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J Crohns Colitis. 2014 Jan;8(1):1-4. doi: 10.1016/j.crohns.2013.10.006. Epub 2013 Nov 12.

Differences in the management of pediatric and adult onset ulcerative colitis--lessons from the joint ECCO and ESPGHAN consensus guidelines for the management of pediatric ulcerative colitis.

Author information

1
Université Sorbonne Paris Cité, Paris Descartes, Paris, France; APHP, Hôpital Necker Enfants Malades, Service de Gastroentérologie, Pediatric IBD Program, Paris, France. Electronic address: frank.ruemmele@nck.aphp.fr.
2
Pediatric Gastroenterology Unit, Shaare Zedek Medical Center, The Hebrew University of Jerusalem, Israel.

Abstract

An expert panel of the European Crohn's and Colitis Organisation (ECCO) and European Society of Pediatric Gastroenterology, Hepatology and Nutrition (ESPGHAN) initiated a consensus process to produce the first pediatric specific ulcerative colitis (UC) guidelines based on a systematic literature review. Treatment strategies must reflect that pediatric-onset UC has a slightly different phenotype than adult-onset disease with more often extensive (pancolitis) and more aggressive disease course. Other pediatric-specific aspects include growth, puberty, bone density accrual and emotional development and body image acquisition. These differences and others influenced the development of pediatric treatment algorithms. It is recommended that virtually all children with UC must be treated with some maintenance therapy and 5-ASA requirement and dosing are often higher in children. A larger number of children are at risk for steroid-dependency, and this should not be tolerated; steroid sparing strategies with early use of immunosuppressors are recommended in high-risk patients. On the other hand, the safety profile of immunosuppressive therapy in children includes the rare forms of lymphomas and many future treatment years. Colectomy and pouch formation should be balanced in the treatment algorithms against the higher rate of future infertility in girls. The acute and on-going management of pediatric UC should be guided by evidence- and consensus-based balanced decisions, reflecting a vision of long-term treatment goals.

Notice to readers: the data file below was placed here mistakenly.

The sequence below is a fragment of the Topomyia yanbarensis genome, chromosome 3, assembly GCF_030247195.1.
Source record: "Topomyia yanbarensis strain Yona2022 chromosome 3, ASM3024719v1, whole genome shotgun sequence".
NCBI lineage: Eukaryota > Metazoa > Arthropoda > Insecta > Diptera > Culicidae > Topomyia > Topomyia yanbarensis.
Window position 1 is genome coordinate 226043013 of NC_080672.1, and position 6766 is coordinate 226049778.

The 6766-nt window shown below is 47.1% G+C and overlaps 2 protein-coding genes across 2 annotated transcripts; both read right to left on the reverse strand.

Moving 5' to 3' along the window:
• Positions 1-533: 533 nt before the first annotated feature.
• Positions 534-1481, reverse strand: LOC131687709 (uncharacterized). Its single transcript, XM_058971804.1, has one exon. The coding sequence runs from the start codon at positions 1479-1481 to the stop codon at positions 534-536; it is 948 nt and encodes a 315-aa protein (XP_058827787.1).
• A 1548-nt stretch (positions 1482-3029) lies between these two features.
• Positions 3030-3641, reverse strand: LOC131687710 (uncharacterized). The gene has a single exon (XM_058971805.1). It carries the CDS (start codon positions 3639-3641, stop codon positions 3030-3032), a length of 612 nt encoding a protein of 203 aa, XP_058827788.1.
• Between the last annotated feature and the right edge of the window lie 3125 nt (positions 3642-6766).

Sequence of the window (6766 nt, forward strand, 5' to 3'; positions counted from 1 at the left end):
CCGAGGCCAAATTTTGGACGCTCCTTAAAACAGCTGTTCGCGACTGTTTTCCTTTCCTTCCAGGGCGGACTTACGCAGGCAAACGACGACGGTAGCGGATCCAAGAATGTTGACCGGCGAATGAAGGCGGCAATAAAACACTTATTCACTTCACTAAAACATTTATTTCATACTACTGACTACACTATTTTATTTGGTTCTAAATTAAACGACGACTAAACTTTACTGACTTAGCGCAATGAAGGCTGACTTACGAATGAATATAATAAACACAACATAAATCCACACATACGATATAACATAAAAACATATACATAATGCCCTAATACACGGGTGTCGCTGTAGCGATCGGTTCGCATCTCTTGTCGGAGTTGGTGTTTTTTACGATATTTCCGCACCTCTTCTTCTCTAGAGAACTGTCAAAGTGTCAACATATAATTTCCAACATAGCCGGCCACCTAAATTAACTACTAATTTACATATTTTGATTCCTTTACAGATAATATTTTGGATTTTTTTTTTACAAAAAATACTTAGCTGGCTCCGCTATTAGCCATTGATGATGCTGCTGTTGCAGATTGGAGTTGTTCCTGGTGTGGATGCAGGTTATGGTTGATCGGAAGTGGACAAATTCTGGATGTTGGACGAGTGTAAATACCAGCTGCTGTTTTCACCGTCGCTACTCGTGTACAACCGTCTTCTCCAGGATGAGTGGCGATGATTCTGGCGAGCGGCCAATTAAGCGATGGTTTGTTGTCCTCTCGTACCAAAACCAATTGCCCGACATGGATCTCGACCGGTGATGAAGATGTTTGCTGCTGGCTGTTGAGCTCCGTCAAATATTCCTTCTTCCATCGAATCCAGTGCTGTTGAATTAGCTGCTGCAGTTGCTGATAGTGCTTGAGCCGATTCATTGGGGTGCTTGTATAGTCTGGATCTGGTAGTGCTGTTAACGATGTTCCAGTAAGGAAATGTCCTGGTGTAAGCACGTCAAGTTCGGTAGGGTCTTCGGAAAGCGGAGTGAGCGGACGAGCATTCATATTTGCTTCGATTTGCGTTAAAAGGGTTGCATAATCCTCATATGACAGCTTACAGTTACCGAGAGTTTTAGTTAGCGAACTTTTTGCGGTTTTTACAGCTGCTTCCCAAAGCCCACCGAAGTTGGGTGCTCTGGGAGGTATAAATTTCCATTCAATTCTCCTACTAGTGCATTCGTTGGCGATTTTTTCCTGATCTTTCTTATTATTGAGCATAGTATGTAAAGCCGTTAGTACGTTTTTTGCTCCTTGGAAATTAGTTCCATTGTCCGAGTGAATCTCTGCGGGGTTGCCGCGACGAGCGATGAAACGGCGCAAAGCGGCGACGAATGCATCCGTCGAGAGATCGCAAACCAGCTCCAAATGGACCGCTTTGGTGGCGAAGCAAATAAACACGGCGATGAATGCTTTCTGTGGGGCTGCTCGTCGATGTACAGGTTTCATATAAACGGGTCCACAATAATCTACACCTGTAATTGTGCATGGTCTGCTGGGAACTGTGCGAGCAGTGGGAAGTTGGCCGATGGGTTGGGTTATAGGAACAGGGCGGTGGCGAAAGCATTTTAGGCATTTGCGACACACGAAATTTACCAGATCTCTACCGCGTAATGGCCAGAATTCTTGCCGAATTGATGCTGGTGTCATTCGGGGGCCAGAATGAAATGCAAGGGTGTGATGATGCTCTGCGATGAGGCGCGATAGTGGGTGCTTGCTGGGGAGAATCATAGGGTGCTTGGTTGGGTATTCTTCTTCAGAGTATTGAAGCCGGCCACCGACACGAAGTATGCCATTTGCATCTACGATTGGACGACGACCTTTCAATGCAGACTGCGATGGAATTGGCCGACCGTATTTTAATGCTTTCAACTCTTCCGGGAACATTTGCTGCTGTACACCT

KEYWORDS:

Children; Consensus guidelines; Ulcerative colitis

PMID:
24230969
DOI:
10.1016/j.crohns.2013.10.006
[Indexed for MEDLINE]

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